Dáil debates

Friday, 10 December 2010

Handling of Criminal Matter in Longford: Statements


1:00 pm

Photo of Aengus Ó SnodaighAengus Ó Snodaigh (Dublin South Central, Sinn Fein)

Mar aon le Teachtaí eile, ba mhaith liom comhbhrón ó chroí a leathadh le Marie Keegan, a clann ar fad, a cáirde, a comharsana agus dóibh siúd uilig a raibh aithne acu ar Noel Keegan, fear céile, mac, athair agus cara nár cóir a bheith marbh. Fuair sé bás de thairbhe ionsaí marfach a rinne Martin McDonagh air, oíche an 31 Nollaig, am a bhíonn daoine ag ceiliúradh agus am a ba chóir go mbeadh áthas ar chuile duine. Sa chás seo áfach, ní mar sin a bhí sé. Ceann de na fáthanna go bhfuil muid ag déileáil le seo ná go bhfuair Noel bás de thairbhe teip iomlán an chórais dlí agus cirt, teip a d'fhág Martin McDonagh saor in ainneoin gur cóir dó a bheith i bpriosún. Tá sé ceart go bhfuil muid anseo inniu ag gabháil comhbhróin. Chomh maith le sin, tá sé ceart go bhfuil muid anseo ag déanamh cinnte de, más féidir sin a dhéanamh in aon chor, nach dtarlóidh a leithéid de rud riamh arís.

The Minister for Justice and Law Reform has expressed his sympathy with the Keegan family over the shocking failure that led to Martin McDonagh's perpetration of an assault on Noel Keegan on New Year's Eve in 2009. It was a time when McDonagh should have been behind bars in Castlerea Prison on foot of a four-year sentence for stabbing a man in the leg with a pitchfork. I thank the Minister for the briefing he provided on this case early this year. I also thank Judge Reilly, who put this report together rapidly compared to other reports. He has done a tremendous job in isolating the changes and faults that need to be addressed in the shortest possible time. I recognise that some changes have already been completed and urge that the other recommendations contained in the report be addressed as quickly as humanly possible to ensure there is no repeat of such an incident.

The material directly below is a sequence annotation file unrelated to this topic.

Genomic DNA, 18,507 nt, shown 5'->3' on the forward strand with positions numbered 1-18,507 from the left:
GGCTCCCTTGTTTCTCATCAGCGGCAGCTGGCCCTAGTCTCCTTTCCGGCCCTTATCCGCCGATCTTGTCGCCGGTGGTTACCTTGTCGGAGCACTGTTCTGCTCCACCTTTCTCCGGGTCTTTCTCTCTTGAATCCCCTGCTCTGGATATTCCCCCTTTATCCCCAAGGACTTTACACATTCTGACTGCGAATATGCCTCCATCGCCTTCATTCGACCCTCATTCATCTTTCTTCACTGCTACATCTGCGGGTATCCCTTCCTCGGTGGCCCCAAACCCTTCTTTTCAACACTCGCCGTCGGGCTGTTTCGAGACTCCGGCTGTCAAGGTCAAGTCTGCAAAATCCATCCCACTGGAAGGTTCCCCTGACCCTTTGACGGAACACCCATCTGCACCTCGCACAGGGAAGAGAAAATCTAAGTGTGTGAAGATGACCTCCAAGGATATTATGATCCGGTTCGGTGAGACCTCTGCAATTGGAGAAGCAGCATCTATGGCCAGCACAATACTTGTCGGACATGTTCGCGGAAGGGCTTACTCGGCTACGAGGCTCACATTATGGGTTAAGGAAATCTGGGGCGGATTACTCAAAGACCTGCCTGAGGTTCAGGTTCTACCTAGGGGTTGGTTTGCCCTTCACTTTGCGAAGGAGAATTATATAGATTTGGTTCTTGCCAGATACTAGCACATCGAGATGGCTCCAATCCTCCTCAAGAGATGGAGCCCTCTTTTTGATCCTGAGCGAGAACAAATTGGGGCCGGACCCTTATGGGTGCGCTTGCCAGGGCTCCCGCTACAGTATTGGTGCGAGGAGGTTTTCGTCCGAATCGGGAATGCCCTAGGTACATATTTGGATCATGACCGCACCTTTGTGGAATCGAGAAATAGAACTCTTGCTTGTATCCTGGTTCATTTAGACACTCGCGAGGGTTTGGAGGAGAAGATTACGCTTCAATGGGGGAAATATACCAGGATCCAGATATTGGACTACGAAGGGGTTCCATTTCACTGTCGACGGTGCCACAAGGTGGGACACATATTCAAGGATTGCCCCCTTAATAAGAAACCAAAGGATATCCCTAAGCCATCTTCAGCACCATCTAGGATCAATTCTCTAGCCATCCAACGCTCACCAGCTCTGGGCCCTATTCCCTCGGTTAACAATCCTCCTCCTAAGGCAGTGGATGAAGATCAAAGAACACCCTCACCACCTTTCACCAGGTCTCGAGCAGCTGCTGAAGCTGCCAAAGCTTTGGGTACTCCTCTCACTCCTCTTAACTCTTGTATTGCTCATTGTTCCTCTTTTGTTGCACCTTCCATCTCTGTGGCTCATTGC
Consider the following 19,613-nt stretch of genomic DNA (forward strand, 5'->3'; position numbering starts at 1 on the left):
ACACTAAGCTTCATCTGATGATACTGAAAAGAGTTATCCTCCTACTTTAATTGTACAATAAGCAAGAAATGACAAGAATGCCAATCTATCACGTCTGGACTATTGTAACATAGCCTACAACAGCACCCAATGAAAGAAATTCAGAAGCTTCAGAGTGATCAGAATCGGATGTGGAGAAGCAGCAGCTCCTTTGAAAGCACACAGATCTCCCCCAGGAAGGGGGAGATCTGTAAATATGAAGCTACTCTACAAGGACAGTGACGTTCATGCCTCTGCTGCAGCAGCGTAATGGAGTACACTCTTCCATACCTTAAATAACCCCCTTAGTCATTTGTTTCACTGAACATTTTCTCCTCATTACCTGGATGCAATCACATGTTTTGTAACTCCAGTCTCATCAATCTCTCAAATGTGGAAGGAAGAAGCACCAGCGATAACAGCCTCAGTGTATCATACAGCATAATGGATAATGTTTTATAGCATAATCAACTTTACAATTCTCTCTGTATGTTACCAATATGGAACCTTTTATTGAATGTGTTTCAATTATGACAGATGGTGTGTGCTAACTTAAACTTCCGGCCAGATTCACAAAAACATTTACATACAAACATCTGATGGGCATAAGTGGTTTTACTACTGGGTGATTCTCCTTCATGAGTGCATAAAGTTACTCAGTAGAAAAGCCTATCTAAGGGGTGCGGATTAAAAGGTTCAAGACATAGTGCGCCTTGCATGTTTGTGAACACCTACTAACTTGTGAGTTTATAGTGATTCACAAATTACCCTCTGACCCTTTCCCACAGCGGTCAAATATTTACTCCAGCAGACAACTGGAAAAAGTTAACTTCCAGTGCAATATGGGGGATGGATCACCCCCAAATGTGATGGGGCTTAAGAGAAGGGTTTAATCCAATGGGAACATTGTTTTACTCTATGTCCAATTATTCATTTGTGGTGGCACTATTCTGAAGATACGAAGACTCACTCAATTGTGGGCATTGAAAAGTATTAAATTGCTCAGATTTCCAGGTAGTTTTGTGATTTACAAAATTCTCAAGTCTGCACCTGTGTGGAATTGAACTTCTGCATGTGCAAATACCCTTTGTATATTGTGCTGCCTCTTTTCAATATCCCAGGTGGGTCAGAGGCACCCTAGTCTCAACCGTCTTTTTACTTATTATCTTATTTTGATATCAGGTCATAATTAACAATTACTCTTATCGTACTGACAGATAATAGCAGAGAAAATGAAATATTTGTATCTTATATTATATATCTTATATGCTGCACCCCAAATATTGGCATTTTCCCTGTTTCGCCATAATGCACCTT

The report published this week is a damning indictment of the communication systems between the Courts Service, the Prison Service, the probation service and An Garda Síochána. The report also found failures in the process and procedures in the issuing of warrants, as well as failures in the process and procedures in the notification of the temporary release of prisoners. I understand the Keegan family plans to sue the State. Clearly, the family has suffered greatly at the State's hands. More than a full apology from the Minister on behalf of the State, what is required is that the family of Noel Keegan should not need to go through the further trauma of court proceedings. The Minister should ensure that arrangements are made to compensate the family adequately without its members needing to bring the State before the courts. Such action should be done forthwith.

From reading the report of the implementation group, I understand that many of the recommendations have already been implemented. However, many of them were basic common sense, for example, the need for communication protocols applying to the various agencies in the justice area. Why did it take this appalling tragedy to achieve progress on these recommendations? Other recommendations have not yet been completed, for example, the enhancements required to achieve better linkages between the relevant agencies' ICT platforms. These linkages were commonsensical and have been flagged. It is imperative that, as we approach the anniversary of the death of Mr. Keegan, we ensure progress is made.

One recommendation was on the need for an interface between the Prison Service computer system, including the prisoner log, and the PULSE system operated by the Garda. This is a vital development if we are to avoid a recurrence of such an incident. Much is wrong with the PULSE system. It is in need of an upgrade and this is recognised by the Minister and in the report. Work is ongoing on the system. Although the system was lauded when introduced, it had many glitches and blind spots from the start. It had a very problematic first few years and it was difficult to adapt it to the requirements of a modern-day justice system, particularly a police service. I hope the enhancements made to the system make it more user-friendly for members of an Garda Síochána and that it is adapted to take cognisance of the new TETRA system.